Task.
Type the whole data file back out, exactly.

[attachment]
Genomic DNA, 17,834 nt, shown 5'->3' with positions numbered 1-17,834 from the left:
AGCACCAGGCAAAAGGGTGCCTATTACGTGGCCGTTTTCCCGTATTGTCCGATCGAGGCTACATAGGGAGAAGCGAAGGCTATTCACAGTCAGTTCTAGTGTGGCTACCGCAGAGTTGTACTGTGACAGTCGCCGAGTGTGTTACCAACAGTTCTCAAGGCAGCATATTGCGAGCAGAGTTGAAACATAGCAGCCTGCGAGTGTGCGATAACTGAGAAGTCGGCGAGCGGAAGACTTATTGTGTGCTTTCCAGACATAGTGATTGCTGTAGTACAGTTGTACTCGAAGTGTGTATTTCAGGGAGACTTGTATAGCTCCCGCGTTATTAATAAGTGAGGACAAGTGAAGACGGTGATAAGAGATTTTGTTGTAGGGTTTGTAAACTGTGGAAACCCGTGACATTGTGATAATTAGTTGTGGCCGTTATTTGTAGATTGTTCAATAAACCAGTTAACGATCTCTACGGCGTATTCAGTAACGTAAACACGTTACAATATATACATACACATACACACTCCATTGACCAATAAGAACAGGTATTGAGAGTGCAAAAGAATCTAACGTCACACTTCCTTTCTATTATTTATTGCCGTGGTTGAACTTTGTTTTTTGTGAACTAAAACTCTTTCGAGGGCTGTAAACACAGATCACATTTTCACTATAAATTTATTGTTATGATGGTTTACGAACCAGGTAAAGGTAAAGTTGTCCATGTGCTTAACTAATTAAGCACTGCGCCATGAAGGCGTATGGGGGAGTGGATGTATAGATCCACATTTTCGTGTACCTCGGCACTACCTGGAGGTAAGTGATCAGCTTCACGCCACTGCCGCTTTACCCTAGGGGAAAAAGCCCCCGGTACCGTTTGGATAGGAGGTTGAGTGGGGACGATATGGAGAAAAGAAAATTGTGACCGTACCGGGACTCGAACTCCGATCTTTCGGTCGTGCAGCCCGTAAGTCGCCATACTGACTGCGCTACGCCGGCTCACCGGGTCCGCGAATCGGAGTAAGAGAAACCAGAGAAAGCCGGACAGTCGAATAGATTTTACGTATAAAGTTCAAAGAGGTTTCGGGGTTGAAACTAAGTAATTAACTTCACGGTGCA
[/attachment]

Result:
Genomic DNA, 17,834 nt, shown 5'->3' with positions numbered 1-17,834 from the left:
AGCACCAGGCAAAAGGGTGCCTATTACGTGGCCGTTTTCCCGTATTGTCCGATCGAGGCTACATAGGGAGAAGCGAAGGCTATTCACAGTCAGTTCTAGTGTGGCTACCGCAGAGTTGTACTGTGACAGTCGCCGAGTGTGTTACCAACAGTTCTCAAGGCAGCATATTGCGAGCAGAGTTGAAACATAGCAGCCTGCGAGTGTGCGATAACTGAGAAGTCGGCGAGCGGAAGACTTATTGTGTGCTTTCCAGACATAGTGATTGCTGTAGTACAGTTGTACTCGAAGTGTGTATTTCAGGGAGACTTGTATAGCTCCCGCGTTATTAATAAGTGAGGACAAGTGAAGACGGTGATAAGAGATTTTGTTGTAGGGTTTGTAAACTGTGGAAACCCGTGACATTGTGATAATTAGTTGTGGCCGTTATTTGTAGATTGTTCAATAAACCAGTTAACGATCTCTACGGCGTATTCAGTAACGTAAACACGTTACAATATATACATACACATACACACTCCATTGACCAATAAGAACAGGTATTGAGAGTGCAAAAGAATCTAACGTCACACTTCCTTTCTATTATTTATTGCCGTGGTTGAACTTTGTTTTTTGTGAACTAAAACTCTTTCGAGGGCTGTAAACACAGATCACATTTTCACTATAAATTTATTGTTATGATGGTTTACGAACCAGGTAAAGGTAAAGTTGTCCATGTGCTTAACTAATTAAGCACTGCGCCATGAAGGCGTATGGGGGAGTGGATGTATAGATCCACATTTTCGTGTACCTCGGCACTACCTGGAGGTAAGTGATCAGCTTCACGCCACTGCCGCTTTACCCTAGGGGAAAAAGCCCCCGGTACCGTTTGGATAGGAGGTTGAGTGGGGACGATATGGAGAAAAGAAAATTGTGACCGTACCGGGACTCGAACTCCGATCTTTCGGTCGTGCAGCCCGTAAGTCGCCATACTGACTGCGCTACGCCGGCTCACCGGGTCCGCGAATCGGAGTAAGAGAAACCAGAGAAAGCCGGACAGTCGAATAGATTTTACGTATAAAGTTCAAAGAGGTTTCGGGGTTGAAACTAAGTAATTAACTTCACGGTGCA